The tangible impact of the landmark change by the NCAA to allow the 65 schools in the five power conferences to write many of their own rules will not be felt for some time, but the strong reaction that continues to flow in paints a clear picture of how divisive the issue continues to be.
Big 12 commissioner Bob Bowlsby was unapologetic Friday as the Power 5 start to move ahead after being granted more control than mid-major and smaller conferences.
The NCAA Division I board of directors on Thursday voted 16-2 in favor of the change.
“I think the only message is that our student-athletes and our programs are largely the face of what America knows as college athletics,” Bowlsby told ESPN on Friday. “We win more than 90 percent of the NCAA championships every year.
“I think this [vote] recognizes that there are some differences, and programs at our level have some unique challenges, have some relationships with student-athletes that are evolving. We need to have rules that respond to that evolution and those changes. I think it’s an acknowledgment that some of us have challenges that are unique. It’s because of those challenges that we felt like we needed an opportunity to control a little more of our destiny.”
The autonomy measures will allow the top 64 schools in the five leagues — ACC, Big 12, Big Ten, SEC and Pac-12 — plus Notre Dame to decide on things such as cost-of-attendance stipends and insurance benefits for players, staff sizes, recruiting rules and mandatory hours spent on individual sports.
That legislation must be submitted by Oct. 1 to have it enacted at the January 2015 NCAA convention in Washington, D.C.
The smaller conferences understandably are not pleased with the ruling.
Tom Yeager, the commissioner of the Colonial Athletic Conference, said on ESPN Radio that the CAA was one of those that opposed autonomy for the Power 5.
“I think the current system can address a lot of the present problems,” Yeager said Thursday night. “Our presidents were really entrenched in that, coupled with the feeling also that the autonomy is not going to solve all the issues coming out. So it was more on a philosophical plane, on the absolute commitment to continue to work together to find solutions — but that we didn’t need a complete overhaul of the system to do that, we believe.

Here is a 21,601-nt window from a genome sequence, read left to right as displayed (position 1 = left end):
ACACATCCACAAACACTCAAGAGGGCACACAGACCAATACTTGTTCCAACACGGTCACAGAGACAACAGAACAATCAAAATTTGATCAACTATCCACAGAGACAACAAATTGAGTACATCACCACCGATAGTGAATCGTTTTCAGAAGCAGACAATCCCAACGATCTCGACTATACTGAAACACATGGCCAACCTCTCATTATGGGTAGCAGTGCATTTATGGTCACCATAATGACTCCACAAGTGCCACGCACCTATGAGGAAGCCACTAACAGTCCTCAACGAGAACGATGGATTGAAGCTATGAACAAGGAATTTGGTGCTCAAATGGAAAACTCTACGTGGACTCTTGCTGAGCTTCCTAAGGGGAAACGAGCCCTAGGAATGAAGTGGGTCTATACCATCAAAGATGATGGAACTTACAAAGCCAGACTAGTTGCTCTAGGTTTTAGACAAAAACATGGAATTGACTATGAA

“We’ll see how it all plays out. It’s a little bit of, ‘Be careful what you wish for.’ Because you’re not going to be in a position now as blaming the woes or whatever is inhibiting you from doing whatever you want with all your money. You can’t blame it on us anymore. We’re not even in the room.”
Chris Petersen, the former Boise State coach now at Washington, doesn’t think teams from the power conferences should schedule teams such as the Broncos.
In an informal poll conducted by ESPN.com, Petersen voted “yes” when asked if “Power 5” teams should only play other teams from Power 5 or higher-resource conferences.
Wisconsin’s Gary Andersen, who previously coached at Utah State, voted no in the poll.
“Where do teams like Utah State go to get a big game?” Andersen told ESPN.com.
Thirty of the 65 Power 5 coaches voted in favor of playing only amongst themselves, including Alabama’s Nick Saban, Oklahoma’s Bob Stoops, Michigan State’s Mark Dantonio and Oregon’s Mark Helfrich. Notre Dame’s Brian Kelly, whose team plays Navy every season and who coached at Central Michigan and Cincinnati before Notre Dame, voted no as did TCU coach Gary Patterson, whose Horned Frogs were in the Mountain West before moving to the Big 12. Ohio State coach Urban Meyer, who coached at Bowling Green and Utah when it was a member of the Mountain West, also voted no.
Boise State is scheduled to play Petersen and Washington at Albertsons Stadium to open the 2015 season. The Broncos have future games scheduled against Power 5 teams Virginia, Florida State, Michigan State, Oklahoma State, Oregon State and Washington State.